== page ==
Date of Graduation

Spring 5-19-2023

Document Type


Degree Name

Master of Arts in International Studies (MAIS)


College of Arts and Sciences


International Studies

First Advisor

Olivier Bercault

Second Advisor

Ilaria Giglioli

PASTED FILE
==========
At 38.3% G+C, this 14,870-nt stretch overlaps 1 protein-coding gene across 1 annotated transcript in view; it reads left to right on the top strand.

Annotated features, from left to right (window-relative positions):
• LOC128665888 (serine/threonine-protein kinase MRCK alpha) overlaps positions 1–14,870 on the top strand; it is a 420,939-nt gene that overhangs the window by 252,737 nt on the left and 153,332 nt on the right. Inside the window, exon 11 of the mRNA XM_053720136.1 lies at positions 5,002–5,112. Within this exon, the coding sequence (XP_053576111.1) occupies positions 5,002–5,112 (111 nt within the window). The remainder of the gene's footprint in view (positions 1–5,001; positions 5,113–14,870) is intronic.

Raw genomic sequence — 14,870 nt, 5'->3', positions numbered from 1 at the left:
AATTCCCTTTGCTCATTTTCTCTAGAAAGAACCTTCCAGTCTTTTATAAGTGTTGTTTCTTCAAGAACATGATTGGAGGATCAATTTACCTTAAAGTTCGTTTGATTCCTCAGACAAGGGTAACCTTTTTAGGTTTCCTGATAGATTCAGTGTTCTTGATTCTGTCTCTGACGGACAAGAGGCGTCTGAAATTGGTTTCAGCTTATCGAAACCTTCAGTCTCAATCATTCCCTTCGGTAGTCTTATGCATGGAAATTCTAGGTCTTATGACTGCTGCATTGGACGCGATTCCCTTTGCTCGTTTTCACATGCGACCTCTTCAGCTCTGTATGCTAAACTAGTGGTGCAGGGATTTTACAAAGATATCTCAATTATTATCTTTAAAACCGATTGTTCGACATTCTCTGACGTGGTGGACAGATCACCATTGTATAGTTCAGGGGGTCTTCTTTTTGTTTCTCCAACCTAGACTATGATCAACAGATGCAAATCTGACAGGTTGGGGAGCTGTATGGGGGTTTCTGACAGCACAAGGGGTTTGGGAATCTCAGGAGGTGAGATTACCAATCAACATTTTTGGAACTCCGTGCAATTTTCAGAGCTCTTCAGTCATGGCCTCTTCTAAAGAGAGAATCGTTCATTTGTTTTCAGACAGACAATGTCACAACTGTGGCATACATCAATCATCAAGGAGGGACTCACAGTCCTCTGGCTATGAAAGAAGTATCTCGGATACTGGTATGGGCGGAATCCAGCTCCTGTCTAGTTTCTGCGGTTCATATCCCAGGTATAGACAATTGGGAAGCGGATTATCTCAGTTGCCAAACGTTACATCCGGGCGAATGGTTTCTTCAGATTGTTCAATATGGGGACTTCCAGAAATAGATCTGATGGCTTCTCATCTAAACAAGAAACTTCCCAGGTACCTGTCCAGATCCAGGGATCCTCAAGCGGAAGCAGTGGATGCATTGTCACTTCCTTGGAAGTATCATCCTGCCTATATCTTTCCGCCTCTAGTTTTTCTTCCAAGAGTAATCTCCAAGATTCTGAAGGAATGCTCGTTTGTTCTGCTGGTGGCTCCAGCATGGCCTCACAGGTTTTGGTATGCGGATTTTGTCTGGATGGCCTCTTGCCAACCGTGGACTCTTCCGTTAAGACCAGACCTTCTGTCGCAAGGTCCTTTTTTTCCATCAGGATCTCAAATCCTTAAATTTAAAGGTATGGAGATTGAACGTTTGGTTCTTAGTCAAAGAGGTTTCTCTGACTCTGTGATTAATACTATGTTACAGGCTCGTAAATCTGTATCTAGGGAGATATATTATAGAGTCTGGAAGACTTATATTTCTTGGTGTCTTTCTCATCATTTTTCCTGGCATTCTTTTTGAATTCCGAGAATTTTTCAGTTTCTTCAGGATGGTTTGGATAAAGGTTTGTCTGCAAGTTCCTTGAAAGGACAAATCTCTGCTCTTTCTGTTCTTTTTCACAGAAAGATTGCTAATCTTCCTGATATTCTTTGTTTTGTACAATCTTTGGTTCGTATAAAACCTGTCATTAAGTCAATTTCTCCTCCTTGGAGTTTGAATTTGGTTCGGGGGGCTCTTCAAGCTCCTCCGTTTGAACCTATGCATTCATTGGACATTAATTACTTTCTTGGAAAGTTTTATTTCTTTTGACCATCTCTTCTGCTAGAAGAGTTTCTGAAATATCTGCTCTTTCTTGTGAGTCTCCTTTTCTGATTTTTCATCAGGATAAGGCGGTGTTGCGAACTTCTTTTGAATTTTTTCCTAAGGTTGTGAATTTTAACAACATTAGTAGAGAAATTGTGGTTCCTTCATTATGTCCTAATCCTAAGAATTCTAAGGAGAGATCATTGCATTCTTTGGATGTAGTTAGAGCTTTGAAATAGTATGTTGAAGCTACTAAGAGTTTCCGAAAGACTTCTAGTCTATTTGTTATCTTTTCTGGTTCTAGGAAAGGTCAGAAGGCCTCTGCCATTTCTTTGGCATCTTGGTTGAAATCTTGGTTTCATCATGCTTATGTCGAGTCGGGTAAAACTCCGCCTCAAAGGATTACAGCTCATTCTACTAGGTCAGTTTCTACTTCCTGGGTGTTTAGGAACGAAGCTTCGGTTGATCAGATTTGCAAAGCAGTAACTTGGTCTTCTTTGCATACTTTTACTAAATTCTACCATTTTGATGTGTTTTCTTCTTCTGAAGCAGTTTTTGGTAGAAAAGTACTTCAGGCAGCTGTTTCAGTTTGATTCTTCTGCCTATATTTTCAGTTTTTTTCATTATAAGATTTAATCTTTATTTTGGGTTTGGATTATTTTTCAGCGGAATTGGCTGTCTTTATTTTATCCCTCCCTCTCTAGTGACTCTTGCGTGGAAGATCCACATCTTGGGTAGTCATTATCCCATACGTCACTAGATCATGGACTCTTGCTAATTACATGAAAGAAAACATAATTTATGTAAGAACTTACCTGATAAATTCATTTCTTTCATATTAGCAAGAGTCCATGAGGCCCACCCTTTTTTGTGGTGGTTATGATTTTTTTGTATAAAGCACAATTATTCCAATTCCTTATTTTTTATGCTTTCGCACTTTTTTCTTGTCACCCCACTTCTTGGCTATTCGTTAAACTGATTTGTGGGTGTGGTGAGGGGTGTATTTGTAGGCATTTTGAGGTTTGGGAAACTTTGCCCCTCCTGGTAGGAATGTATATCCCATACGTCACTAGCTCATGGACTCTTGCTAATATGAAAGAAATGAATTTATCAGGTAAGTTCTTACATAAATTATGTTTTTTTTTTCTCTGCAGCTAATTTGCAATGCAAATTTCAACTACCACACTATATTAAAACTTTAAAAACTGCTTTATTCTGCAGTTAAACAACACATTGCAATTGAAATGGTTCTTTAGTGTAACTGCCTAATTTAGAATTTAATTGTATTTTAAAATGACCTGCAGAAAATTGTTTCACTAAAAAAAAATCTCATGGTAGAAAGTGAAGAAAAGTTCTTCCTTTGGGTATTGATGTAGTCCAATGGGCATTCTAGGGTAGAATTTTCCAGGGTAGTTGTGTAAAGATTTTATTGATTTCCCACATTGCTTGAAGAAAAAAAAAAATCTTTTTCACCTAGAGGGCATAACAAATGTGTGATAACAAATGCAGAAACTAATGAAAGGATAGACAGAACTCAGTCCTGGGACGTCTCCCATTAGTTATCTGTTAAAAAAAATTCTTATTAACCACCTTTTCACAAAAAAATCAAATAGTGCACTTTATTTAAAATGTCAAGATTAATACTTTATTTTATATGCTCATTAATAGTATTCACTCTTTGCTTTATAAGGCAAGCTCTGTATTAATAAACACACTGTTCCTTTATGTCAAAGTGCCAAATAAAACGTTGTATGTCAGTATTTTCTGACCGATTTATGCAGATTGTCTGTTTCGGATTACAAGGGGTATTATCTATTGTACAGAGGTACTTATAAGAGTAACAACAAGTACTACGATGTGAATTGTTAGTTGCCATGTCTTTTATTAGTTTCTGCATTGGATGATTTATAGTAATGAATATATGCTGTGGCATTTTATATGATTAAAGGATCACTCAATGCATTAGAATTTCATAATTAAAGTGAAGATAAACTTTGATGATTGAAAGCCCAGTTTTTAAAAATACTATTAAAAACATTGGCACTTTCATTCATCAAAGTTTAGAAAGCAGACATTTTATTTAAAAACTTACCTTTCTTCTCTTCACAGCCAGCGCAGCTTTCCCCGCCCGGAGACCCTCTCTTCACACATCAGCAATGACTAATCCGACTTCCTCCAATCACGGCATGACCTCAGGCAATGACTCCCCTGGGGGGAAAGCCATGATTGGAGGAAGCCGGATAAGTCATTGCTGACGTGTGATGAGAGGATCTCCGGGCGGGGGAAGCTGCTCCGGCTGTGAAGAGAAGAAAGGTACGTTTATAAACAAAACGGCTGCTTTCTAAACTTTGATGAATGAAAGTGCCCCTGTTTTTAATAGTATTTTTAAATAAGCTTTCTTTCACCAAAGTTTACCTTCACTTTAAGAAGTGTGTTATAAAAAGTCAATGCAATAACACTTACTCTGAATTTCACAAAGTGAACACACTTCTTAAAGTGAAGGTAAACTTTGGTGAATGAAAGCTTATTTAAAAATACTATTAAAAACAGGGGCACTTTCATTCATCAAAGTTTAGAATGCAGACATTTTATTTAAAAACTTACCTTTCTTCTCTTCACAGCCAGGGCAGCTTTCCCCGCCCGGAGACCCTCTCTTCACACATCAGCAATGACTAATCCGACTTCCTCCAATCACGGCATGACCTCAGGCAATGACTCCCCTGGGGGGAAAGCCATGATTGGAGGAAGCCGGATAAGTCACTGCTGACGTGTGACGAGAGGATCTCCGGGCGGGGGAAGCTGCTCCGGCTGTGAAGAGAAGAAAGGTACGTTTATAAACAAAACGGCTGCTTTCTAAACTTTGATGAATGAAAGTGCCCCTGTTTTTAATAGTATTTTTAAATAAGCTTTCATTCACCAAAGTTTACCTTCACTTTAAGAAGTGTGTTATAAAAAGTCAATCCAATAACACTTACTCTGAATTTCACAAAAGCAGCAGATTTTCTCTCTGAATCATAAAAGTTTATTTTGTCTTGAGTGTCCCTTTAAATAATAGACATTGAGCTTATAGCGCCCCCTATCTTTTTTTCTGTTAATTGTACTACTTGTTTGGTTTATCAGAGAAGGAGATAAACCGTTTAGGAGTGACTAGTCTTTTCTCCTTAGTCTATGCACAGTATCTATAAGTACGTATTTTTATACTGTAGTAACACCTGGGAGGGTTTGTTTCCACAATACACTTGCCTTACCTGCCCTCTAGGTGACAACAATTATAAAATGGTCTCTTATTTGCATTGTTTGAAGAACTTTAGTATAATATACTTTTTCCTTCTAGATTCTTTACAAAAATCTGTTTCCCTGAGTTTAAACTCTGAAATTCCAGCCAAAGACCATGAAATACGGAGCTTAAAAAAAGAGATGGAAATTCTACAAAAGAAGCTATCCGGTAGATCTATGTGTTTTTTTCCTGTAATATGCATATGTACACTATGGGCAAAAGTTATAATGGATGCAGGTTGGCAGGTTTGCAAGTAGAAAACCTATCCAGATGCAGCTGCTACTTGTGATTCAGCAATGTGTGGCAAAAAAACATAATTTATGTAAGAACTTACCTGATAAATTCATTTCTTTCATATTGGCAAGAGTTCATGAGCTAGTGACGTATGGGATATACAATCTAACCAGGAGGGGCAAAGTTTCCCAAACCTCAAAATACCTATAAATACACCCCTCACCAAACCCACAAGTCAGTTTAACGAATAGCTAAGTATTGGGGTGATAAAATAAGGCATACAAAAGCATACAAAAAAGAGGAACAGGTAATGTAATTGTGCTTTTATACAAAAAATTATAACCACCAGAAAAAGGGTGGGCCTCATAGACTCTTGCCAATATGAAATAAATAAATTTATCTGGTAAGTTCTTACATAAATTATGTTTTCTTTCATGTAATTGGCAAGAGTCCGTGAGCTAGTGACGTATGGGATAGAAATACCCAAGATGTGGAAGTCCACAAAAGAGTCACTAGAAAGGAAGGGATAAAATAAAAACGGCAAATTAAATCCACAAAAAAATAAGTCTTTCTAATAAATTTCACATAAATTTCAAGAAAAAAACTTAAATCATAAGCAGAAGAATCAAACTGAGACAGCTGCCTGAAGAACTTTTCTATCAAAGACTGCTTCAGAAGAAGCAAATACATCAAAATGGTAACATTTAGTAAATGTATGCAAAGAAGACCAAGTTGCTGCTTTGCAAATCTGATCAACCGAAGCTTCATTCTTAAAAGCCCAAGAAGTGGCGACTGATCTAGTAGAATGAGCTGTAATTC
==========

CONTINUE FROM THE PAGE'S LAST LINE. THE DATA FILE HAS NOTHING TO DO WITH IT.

Within the international community, exists an institution known as the United Nations that strives to uphold the protections of human rights. Known to set the tone for all member states on how to approach human rights, they also advise states during times of crisis, as with El Salvador, Guatemala, and Honduras. Such clusters of states are known as the Northern Triangle and the region underwent an exponential refugee crisis, highlighted in 2018, via mass caravans from El Salvador, Guatemala, and Honduras to neighboring counties, Mexico, and the United States. Beyond acknowledging the instant need for the international community to seek actors to blame, whether that be the United Nations or member states, this paper will investigate the dynamic between the Human Rights Regime and its actors. This paper will seek to answer the question: How has the United Nation’s prioritization of some human rights impacted Central America’s approach towards the Refugee Crisis? Through a qualitative approach, in testing the hypothesis, this paper has found that the United Nations has not directly influenced the Northern Triangle’s approach towards the 2018 caravan, but rather the interpretations of their conventions relating to all categories of human rights have greatly influenced the approaches the Northern Triangle states have taken in handling the refugee crisis. Both the instability of the states themselves, paired with such influences, have led to the repeating failure of curtaining the refugee crisis.